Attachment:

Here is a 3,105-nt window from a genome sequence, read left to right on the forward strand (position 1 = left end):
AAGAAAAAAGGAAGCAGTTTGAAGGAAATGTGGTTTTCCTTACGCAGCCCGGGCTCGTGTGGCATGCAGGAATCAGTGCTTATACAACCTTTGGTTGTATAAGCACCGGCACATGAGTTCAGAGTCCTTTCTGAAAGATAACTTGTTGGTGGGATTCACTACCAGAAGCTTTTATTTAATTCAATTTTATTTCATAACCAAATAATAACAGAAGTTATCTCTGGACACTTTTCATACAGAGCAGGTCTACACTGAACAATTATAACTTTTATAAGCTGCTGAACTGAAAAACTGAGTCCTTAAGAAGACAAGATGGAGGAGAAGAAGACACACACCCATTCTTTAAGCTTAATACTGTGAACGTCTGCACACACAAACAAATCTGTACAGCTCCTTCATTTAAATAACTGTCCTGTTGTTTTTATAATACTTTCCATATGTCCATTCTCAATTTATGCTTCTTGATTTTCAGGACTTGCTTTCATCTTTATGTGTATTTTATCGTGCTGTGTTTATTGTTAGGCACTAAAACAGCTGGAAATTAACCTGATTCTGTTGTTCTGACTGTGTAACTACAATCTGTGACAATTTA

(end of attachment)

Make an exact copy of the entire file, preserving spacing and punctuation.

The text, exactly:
Here is a 3,105-nt window from a genome sequence, read left to right on the forward strand (position 1 = left end):
AAGAAAAAAGGAAGCAGTTTGAAGGAAATGTGGTTTTCCTTACGCAGCCCGGGCTCGTGTGGCATGCAGGAATCAGTGCTTATACAACCTTTGGTTGTATAAGCACCGGCACATGAGTTCAGAGTCCTTTCTGAAAGATAACTTGTTGGTGGGATTCACTACCAGAAGCTTTTATTTAATTCAATTTTATTTCATAACCAAATAATAACAGAAGTTATCTCTGGACACTTTTCATACAGAGCAGGTCTACACTGAACAATTATAACTTTTATAAGCTGCTGAACTGAAAAACTGAGTCCTTAAGAAGACAAGATGGAGGAGAAGAAGACACACACCCATTCTTTAAGCTTAATACTGTGAACGTCTGCACACACAAACAAATCTGTACAGCTCCTTCATTTAAATAACTGTCCTGTTGTTTTTATAATACTTTCCATATGTCCATTCTCAATTTATGCTTCTTGATTTTCAGGACTTGCTTTCATCTTTATGTGTATTTTATCGTGCTGTGTTTATTGTTAGGCACTAAAACAGCTGGAAATTAACCTGATTCTGTTGTTCTGACTGTGTAACTACAATCTGTGACAATTTA